An SNP-Tory deal won't happen, but it's not totally impossible

Ed Miliband has ruled out a Labour-SNP coalition, but could David Cameron’s party deal with Nicola Sturgeon’s?

On the face of it a Conservative-SNP deal looks very unlikely. A coalition is definitely not going to happen, but the chances of a confidence and supply arrangement is not totally unthinkable.

In Alex Salmond’s minority administration, in Holyrood, between 2007 and 2011 the SNP relied heavily on Annabel Goldie’s Scottish Conservatives for support, especially for annual budgets. The two parties have worked together in the past so it’s at least possible that they could do so again.

But would they really? Perhaps if the Conservatives offered to transfer substantial powers to Scotland from London then a deal could be plausible, but could such a deal ever happen in this climate?

Probably not. In Scotland the Conservatives are seen as a toxic brand to many. In 1997 they lost all their seats north of the border and in terms of their shares of the vote in subsequent general elections they have failed to achieve an increase. For SNP supporters, a deal with David Cameron’s Conservatives, who currently lead the Westminster establishment that the SNP so hate, would be completely toxic. In practical terms such a deal could work but the backlash from SNP supporters could potentially be fatal for the party, especially since the party is embracing a social democratic agenda and voices opposition to Conservative-led austerity agenda coming from Westminster.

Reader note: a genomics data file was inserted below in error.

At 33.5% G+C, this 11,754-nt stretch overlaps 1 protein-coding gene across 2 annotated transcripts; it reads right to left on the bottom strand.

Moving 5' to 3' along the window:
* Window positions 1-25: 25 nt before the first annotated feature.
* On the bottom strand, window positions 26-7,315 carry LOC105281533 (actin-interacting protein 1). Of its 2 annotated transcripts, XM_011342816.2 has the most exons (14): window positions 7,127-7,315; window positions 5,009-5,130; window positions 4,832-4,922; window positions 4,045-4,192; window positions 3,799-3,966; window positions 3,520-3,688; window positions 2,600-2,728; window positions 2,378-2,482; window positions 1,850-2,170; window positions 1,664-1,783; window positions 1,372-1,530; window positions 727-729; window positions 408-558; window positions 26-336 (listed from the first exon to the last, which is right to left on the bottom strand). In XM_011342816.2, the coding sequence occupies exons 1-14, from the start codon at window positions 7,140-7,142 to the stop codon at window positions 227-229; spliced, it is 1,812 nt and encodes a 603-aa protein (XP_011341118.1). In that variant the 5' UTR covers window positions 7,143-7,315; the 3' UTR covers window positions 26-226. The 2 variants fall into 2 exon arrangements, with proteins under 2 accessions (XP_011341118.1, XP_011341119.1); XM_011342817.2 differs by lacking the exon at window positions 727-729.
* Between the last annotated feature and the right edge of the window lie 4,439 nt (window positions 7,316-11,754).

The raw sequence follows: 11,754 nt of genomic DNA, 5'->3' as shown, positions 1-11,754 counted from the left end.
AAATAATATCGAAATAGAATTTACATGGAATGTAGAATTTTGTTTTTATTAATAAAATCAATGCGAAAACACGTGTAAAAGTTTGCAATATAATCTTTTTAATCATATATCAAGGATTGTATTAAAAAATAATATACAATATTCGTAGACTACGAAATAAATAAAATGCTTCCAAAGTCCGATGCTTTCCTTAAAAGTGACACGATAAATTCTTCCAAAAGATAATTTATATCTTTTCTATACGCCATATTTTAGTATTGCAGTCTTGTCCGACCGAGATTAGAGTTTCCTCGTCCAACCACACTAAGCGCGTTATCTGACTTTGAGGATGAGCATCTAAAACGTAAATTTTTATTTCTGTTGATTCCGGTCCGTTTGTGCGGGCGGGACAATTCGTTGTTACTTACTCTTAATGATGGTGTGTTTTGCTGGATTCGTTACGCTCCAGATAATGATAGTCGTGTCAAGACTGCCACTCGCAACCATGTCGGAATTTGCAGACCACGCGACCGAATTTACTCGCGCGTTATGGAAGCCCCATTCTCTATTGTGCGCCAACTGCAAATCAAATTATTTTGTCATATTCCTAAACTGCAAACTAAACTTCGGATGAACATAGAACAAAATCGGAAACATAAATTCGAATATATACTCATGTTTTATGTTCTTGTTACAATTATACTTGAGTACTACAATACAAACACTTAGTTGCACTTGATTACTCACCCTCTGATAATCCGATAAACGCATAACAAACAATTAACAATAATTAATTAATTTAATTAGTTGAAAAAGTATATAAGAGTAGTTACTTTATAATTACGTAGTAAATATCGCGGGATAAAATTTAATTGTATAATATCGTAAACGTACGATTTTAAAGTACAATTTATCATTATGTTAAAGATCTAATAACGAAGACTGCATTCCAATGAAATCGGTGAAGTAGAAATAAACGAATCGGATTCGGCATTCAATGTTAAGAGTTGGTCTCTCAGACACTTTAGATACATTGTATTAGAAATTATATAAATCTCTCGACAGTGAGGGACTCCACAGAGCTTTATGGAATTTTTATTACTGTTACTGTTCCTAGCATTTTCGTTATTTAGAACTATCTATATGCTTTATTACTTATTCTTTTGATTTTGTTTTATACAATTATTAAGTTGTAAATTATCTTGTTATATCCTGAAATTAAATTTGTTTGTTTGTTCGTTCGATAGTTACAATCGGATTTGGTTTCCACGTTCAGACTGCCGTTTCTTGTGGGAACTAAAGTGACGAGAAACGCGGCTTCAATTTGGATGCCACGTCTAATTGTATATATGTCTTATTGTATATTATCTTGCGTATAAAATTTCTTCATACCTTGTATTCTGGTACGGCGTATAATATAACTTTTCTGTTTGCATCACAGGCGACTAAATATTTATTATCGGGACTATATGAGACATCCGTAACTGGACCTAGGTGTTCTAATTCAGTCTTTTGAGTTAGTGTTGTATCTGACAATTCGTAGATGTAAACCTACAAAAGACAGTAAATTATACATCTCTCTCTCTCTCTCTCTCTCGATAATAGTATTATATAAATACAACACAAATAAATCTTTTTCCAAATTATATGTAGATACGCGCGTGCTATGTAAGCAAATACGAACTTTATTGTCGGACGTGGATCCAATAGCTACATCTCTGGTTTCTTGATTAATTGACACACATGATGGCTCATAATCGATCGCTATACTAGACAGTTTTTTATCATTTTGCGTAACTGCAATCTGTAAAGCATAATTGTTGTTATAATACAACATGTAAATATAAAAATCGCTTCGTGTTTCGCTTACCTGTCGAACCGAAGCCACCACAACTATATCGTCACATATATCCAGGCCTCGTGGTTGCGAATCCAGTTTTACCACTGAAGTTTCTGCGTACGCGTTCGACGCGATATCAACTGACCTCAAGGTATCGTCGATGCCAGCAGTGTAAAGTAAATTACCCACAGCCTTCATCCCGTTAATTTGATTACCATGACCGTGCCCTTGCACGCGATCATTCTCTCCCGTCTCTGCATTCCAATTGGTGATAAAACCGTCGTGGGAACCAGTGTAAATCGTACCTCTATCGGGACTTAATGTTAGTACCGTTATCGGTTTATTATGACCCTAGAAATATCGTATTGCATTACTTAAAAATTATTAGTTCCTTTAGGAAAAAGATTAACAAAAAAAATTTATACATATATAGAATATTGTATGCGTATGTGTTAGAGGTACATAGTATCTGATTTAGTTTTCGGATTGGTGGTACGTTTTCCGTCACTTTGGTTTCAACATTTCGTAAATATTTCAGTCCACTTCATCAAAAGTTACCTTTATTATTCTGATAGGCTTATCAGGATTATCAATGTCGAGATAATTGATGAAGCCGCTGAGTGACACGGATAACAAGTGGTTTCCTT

Therefore such a deal will not happen unless some constitutional crisis forces such an arrangement. To the SNP, such a deal would be hypocritical, and to the Conservatives it would appear to be a betrayal to the union to work with a party intent upon breaking up the United Kingdom.

A Labour-SNP deal looks much more likely but a lot will depend on the arithmetic, as well as the fate of the Liberal Democrats. This year's election will be the most unpredictable one in decades.


Labour-SNP deal? Majority of voters are unopposed to the idea

Can the Conservatives convince the public they deserve a second chance?

Four reasons why a Labour-SNP deal is unlikely